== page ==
I understand that random R/W and IOPS are the metrics that the "common folk" should reference and not sequential R/W. But are you saying that the difference between SATA II and SATA III ssd, with respect to random and IOPS, are not significant enough to be noticed?
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May 2, 2011 9:22:59 PM

^ I believe it was written in a recent article here that the difference in performance between any two SSDs is insignificant to typical users. In my situation I would've benefited from higher seq. speeds (lots of WinRAR use) but seeing as there's no cheap and easy fix for the Marvell issue I've decided to go with an Intel 320. Thanks guys for the input
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May 2, 2011 9:24:30 PM

Best answer selected by synce.
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May 26, 2011 4:53:22 PM

I have an Asus P6X58D Premium Mobo, with at SATA III controller in it as well, its a Marvell controller, not sure what model though, I recently bought a Corsair Performance 3 SSD SATA III, hooked up to the SATA III controller on my mobo WITH a SATA III cable, and I am still only getting SATA II seq r/w speeds. I've been doing some research and can't seem to find another cause for this but the Marvell controller. So I don't think you should waste your money on a SATA III SSD, unless you are going to upgrade your system to a SandyBrigde build or something, I am probably going to return my SSD, too bad, I really like build, disappointed to find out that SATA III controller on this mobo is crap!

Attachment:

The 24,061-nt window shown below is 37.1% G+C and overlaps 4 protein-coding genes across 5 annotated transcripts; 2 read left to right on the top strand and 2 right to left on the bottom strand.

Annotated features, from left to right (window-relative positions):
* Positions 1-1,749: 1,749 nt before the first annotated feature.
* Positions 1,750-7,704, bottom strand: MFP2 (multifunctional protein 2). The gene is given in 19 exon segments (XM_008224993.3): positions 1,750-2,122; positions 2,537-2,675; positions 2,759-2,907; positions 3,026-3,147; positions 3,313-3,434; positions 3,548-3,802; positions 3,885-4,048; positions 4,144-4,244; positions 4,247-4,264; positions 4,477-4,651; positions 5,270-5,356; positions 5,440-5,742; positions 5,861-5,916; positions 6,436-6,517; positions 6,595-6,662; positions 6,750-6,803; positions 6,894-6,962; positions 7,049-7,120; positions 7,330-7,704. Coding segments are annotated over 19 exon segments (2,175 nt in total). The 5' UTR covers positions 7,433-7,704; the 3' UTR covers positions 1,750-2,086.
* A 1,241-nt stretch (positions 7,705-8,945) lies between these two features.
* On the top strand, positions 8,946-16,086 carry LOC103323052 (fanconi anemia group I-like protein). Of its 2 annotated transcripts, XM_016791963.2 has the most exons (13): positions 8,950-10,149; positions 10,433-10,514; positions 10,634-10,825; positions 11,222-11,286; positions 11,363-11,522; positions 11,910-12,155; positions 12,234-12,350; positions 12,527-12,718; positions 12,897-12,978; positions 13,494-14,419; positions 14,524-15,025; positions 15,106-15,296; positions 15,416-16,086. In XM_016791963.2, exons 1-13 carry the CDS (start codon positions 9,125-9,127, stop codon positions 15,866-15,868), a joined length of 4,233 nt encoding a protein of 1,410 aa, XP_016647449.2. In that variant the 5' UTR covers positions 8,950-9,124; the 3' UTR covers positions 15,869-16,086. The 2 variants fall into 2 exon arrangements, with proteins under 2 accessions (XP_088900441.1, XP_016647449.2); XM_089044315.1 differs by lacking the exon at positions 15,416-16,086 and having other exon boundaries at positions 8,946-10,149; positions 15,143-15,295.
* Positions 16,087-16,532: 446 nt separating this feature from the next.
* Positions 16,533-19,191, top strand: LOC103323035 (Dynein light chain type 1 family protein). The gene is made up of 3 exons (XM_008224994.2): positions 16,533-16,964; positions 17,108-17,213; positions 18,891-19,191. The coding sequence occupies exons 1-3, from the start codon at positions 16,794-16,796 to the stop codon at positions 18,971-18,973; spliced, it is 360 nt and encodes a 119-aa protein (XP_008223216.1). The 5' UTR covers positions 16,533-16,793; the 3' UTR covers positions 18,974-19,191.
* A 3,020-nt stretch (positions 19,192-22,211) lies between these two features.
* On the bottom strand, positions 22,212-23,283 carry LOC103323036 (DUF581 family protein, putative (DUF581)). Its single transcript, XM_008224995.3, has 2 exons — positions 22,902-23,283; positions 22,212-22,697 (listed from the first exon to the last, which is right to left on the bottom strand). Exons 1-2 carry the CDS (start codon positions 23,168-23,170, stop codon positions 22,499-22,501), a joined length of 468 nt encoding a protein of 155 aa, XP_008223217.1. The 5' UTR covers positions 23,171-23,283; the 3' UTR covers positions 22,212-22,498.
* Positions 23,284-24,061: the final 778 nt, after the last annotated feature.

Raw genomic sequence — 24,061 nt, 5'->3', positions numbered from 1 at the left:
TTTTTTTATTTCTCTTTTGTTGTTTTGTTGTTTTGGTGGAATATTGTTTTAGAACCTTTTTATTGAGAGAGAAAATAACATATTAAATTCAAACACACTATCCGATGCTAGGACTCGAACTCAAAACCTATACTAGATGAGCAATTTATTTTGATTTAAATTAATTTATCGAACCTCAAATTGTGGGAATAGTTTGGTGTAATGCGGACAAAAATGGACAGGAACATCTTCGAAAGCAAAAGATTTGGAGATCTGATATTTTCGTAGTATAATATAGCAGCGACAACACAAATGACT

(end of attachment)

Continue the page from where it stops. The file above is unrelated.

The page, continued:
Win7 64bit Ultimate
Intel Core i7 930 @ 4.2Ghz
Corsair Dominator RAM DDR3 @ 1600 Mhz
Asus P6X58D Premium Motherboard
Seagate 500GB HDD
Corsair Performance 3 SATA III SSD
ATI HD 4890 Graphics card
Antec 850W PSU
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a c 353 G Storage
May 26, 2011 6:17:58 PM

Have You looked int getting a pci-e Sata III add on card. Have not looked into myself lately. They probable have one that shoud give you Sata II advertized (or close to) speed.
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May 27, 2011 5:31:33 AM

Quote:
From what I can ascertain, the Marvell controller doesn't support TRIM, which reduces its usefulness for SSD. Well, what else is a 6Gb/s controller useful for anyway? &*##$%%@


That is something I wish I had not overlooked -_- but thank you for bring that up... now I know not to stick and SSDs on those ports
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a b G Storage
May 28, 2011 12:58:43 AM

The Marvell 91xx series is just fine for older gen sata3 SSD's like the C300 and will run it to max speeds(close anyways). The loss of trim on that controller may bite you over time though. If using a Sandforce controlled Vertex 3? then all you gain is sequential as Retired Chief already mentioned. Trim loss with that controller is a non-issue due to the way it works like none other. I run my V3 on it without issue or slowdowns.

Personally, I like the Intel as latency is a tad lower and write speed(small, random, and sequential) is stronger with the tradeoff of read speeds by about 100MB's.

The Marvell chip to have on non-native 6G supported mobo's is the 9182 due to the extra PCI-e lane availability. Otherwise the regular Marvell 6G chip works well enough for it's originally intended purpose which was 6G HDD's and slower first gen 6G SSD like the C300.